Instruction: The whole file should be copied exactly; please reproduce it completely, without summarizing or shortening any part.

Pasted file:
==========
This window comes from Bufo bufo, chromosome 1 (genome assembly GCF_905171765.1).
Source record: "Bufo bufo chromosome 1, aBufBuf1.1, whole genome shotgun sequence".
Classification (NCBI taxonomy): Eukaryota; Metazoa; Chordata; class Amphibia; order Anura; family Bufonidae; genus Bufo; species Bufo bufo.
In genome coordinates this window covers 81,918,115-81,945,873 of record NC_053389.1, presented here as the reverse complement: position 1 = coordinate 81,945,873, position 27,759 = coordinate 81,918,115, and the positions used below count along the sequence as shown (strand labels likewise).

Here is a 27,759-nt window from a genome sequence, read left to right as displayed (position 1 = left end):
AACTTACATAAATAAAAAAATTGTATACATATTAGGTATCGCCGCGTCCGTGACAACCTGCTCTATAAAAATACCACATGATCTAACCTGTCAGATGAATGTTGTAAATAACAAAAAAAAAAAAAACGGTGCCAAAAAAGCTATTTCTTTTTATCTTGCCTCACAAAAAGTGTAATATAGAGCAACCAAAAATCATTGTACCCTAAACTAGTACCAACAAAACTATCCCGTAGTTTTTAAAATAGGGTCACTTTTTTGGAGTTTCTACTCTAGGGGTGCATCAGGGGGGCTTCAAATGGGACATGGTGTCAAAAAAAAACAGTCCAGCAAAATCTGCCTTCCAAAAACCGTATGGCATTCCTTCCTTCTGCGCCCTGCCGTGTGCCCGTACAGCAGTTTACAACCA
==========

This window comes from Bufo bufo, chromosome 1 (genome assembly GCF_905171765.1).
Source record: "Bufo bufo chromosome 1, aBufBuf1.1, whole genome shotgun sequence".
Classification (NCBI taxonomy): Eukaryota; Metazoa; Chordata; class Amphibia; order Anura; family Bufonidae; genus Bufo; species Bufo bufo.
In genome coordinates this window covers 81,918,115-81,945,873 of record NC_053389.1, presented here as the reverse complement: position 1 = coordinate 81,945,873, position 27,759 = coordinate 81,918,115, and the positions used below count along the sequence as shown (strand labels likewise).

Here is a 27,759-nt window from a genome sequence, read left to right as displayed (position 1 = left end):
AACTTACATAAATAAAAAAATTGTATACATATTAGGTATCGCCGCGTCCGTGACAACCTGCTCTATAAAAATACCACATGATCTAACCTGTCAGATGAATGTTGTAAATAACAAAAAAAAAAAAAACGGTGCCAAAAAAGCTATTTCTTTTTATCTTGCCTCACAAAAAGTGTAATATAGAGCAACCAAAAATCATTGTACCCTAAACTAGTACCAACAAAACTATCCCGTAGTTTTTAAAATAGGGTCACTTTTTTGGAGTTTCTACTCTAGGGGTGCATCAGGGGGGCTTCAAATGGGACATGGTGTCAAAAAAAAACAGTCCAGCAAAATCTGCCTTCCAAAAACCGTATGGCATTCCTTCCTTCTGCGCCCTGCCGTGTGCCCGTACAGCAGTTTACAACCA